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Wednesday, August 24, 2016

Sound Symbolism, Trademarks, and Consumer Experience

A recent tweet from Ed Timberlake brought a new study to my attention. According to the authors of the study, beer tastes better when paired with the right music. (It also works with chocolate, among other foods). Possible applications include pairing a six-pack of beer with an mp3 for a curated listening experience.

This connection between hearing and taste reminded me of another line of research I recently mined for my article, Are Trademarks Ever Fanciful? (105 Georgetown L.J., forthcoming 2017). Trademark law presumes that when a word is coined for use as a trademark (like XEROX for photocopiers or SWIFFER for dust mops) the word can't carry any product signifying meaning, so it must be inherently source signifying. That presumption about coined words is not entirely true. In fact, there is a significant body of research into sound symbolism that indicates many sounds carry meaning independent of the words to which they belong. This is true for consonants and vowels, and true even if the word at issue is a nonsense word (like XEROX or SWIFFER).

Courts haven't realized that sounds convey meaning in this way. This is unsurprising because most consumers don't realize it either. But marketers know, and they spend a significant amount of time trying to craft marks that take advantage of sound symbols. In light of this research, the presumption that a fanciful (coined) mark is entitled to instant and broad protection may require some rethinking.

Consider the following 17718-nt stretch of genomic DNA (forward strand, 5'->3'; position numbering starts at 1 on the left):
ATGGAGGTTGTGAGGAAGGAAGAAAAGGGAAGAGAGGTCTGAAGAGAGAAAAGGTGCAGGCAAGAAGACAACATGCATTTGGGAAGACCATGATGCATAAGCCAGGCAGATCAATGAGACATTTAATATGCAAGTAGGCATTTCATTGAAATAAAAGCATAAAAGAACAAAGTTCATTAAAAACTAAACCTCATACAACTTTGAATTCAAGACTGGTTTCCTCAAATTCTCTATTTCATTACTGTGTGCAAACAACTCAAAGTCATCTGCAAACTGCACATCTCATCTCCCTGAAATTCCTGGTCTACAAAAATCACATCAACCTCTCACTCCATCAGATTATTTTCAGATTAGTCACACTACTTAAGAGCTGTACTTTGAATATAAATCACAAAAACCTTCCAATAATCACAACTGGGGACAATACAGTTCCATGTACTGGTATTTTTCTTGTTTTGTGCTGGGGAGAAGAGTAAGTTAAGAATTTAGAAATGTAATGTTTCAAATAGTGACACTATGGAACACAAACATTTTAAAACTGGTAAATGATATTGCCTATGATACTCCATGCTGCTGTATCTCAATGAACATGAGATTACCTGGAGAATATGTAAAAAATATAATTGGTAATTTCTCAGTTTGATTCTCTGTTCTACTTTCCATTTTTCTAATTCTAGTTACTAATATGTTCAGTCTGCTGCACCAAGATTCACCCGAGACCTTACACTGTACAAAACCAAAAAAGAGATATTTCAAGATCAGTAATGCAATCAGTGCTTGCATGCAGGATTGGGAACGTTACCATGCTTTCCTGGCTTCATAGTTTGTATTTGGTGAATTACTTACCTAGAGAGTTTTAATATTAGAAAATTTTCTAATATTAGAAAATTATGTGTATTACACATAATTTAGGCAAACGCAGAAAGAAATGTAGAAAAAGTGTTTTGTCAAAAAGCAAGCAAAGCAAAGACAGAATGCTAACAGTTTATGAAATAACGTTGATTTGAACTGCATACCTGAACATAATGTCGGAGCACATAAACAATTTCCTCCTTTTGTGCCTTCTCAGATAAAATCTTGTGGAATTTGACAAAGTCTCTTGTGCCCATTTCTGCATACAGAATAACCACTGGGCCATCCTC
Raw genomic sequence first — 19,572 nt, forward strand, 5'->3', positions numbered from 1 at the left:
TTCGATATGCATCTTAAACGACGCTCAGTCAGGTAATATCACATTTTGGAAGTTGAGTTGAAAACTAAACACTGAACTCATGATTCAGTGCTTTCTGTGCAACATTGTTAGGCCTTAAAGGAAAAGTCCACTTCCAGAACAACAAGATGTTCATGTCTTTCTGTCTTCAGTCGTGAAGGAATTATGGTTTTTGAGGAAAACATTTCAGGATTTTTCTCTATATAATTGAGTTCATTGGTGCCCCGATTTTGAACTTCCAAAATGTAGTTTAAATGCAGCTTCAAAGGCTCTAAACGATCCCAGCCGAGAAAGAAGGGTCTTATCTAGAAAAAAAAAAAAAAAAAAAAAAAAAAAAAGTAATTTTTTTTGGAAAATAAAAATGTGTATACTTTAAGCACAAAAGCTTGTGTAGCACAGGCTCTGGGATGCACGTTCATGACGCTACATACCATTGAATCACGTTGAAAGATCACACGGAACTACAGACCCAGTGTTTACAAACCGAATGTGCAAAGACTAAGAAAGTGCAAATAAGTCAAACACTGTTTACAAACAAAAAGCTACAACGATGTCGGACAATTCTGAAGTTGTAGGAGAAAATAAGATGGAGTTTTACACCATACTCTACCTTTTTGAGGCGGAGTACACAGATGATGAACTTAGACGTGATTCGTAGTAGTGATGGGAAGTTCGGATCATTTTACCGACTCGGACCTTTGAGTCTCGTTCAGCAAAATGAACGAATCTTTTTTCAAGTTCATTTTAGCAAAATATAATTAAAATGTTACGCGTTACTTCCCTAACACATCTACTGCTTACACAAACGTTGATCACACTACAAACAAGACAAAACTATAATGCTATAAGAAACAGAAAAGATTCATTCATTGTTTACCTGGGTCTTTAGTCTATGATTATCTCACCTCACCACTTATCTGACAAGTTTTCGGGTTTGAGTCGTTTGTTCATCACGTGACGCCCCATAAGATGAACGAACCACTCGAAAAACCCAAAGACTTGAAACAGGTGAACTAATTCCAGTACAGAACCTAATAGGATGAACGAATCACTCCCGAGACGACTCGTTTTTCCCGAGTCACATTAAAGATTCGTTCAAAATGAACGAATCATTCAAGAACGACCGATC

I'm excited to hear your observations about sound symbols and trademarks, or your favorite food/beverage and music pairings, in the comments below.

Posted by Jake Linford on August 24, 2016 at 11:35 AM in Food and Drink, Intellectual Property, Music, Science | Permalink


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Posted by: smith | Mar 9, 2021 2:20:30 AM

Incidentally, through rigorous experimentation, I have found that music sounds better when paired with pretty much any beer. Coincidentally bourbon & gin seem to work, too.

Posted by: Brian L. Frye | Aug 24, 2016 5:44:15 PM

An interesting post indeed! On a somewhat related note, back when I was primarily a film programmer, we did a short film program in which the audience was given different foods to eat while watching each film, with the foods paired to the theme or content of the movies. I can't say the pairing was very "scientific" but it did interestingly affect the experience of watching the movies. More recently, we did something similar with cocktails, which was also a lot of fun. Cf. http://expcinema.org/site/en/tags/robert-beck-memorial-cinema

Posted by: Brian L. Frye | Aug 24, 2016 3:06:51 PM


I cite to the studies on the Bouba/Kiki effect, as well as many others. One of the earliest studies found, for example, that nearly 90% of respondents concluded that of two imaginary tables, the one named "mal" was bigger than the one named "mil." The effect held for adult and child respondents, and native English and Chinese speaking respondents. http://psycnet.apa.org/psycinfo/1929-04177-001.


Posted by: Jake Linford | Aug 24, 2016 12:34:04 PM

Interesting post, Jake!

By chance have you heard of the Bouba/Kiki Effect? It is a fun demonstration of how even apparently arbitrary sounds carry meaning.

See https://en.wikipedia.org/wiki/Bouba/kiki_effect

Posted by: Patrick Goold | Aug 24, 2016 12:11:31 PM

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